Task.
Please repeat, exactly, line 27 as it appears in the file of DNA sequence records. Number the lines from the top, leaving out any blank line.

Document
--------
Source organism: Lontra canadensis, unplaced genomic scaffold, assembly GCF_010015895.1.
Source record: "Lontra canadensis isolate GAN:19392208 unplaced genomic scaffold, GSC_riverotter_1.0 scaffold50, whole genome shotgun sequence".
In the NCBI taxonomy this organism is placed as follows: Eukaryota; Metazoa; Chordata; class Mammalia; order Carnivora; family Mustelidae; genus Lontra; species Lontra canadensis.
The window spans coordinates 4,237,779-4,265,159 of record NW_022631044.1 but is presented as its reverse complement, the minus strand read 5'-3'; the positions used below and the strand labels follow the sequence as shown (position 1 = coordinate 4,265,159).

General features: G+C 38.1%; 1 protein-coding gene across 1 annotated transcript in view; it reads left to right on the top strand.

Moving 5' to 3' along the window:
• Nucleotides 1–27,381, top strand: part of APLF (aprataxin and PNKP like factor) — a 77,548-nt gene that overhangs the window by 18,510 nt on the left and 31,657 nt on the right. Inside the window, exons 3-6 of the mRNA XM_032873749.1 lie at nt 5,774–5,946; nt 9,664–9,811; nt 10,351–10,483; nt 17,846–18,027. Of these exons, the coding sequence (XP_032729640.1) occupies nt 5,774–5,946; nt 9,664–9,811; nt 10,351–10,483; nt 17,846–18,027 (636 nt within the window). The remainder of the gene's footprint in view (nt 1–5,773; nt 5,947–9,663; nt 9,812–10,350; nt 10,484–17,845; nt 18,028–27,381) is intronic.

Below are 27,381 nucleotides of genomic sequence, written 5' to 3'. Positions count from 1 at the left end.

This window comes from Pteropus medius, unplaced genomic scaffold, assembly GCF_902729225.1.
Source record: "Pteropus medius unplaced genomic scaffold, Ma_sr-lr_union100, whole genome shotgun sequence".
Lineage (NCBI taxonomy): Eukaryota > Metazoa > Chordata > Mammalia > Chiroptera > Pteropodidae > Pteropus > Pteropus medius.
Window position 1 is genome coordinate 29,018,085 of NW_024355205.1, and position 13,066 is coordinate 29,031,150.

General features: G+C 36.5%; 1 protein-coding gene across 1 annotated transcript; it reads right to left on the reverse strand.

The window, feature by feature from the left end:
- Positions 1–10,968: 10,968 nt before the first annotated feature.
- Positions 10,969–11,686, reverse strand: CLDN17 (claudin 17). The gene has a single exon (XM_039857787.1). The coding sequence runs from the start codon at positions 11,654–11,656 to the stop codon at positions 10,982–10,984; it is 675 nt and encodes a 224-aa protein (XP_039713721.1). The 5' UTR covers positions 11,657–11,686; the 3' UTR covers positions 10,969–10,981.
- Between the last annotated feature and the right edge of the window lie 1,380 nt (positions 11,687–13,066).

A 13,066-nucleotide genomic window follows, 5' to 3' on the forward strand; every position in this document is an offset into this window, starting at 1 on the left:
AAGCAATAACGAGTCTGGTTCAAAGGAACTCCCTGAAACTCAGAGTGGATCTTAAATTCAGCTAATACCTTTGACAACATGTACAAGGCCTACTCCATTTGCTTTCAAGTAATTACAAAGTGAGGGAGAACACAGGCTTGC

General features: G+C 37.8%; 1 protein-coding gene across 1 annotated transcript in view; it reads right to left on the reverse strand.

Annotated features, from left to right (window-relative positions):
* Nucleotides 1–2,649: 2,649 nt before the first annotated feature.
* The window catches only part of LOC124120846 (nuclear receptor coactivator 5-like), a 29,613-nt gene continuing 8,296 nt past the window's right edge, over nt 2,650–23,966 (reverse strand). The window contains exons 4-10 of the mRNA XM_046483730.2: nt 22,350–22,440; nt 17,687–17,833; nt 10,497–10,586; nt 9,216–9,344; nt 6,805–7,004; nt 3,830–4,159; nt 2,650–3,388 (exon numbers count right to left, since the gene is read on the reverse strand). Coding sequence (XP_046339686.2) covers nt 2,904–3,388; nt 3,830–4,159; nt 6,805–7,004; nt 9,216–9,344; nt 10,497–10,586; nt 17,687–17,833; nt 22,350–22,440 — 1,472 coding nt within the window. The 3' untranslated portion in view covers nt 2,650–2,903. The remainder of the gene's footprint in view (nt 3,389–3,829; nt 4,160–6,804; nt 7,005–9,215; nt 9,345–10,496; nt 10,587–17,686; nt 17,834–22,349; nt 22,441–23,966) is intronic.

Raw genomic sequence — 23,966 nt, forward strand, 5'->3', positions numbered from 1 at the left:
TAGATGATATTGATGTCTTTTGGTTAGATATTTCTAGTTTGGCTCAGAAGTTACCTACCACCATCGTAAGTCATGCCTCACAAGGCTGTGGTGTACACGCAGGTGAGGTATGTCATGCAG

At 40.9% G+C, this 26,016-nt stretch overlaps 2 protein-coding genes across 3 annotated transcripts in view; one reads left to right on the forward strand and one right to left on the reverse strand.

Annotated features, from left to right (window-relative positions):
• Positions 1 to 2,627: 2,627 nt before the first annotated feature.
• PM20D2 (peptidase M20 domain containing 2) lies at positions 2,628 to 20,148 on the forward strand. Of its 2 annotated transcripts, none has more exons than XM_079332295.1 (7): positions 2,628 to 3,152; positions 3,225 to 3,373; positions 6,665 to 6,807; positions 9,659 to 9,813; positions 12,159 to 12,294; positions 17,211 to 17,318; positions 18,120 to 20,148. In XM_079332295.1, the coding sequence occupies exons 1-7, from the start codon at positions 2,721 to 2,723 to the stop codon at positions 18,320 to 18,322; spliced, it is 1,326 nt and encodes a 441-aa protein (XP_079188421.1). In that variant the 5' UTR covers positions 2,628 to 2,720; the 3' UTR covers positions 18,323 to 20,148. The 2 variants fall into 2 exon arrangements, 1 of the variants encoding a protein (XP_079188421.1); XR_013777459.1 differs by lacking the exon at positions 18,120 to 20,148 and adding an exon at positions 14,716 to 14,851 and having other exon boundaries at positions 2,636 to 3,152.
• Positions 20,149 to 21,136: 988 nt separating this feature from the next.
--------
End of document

Annotated features, from left to right (window-relative positions):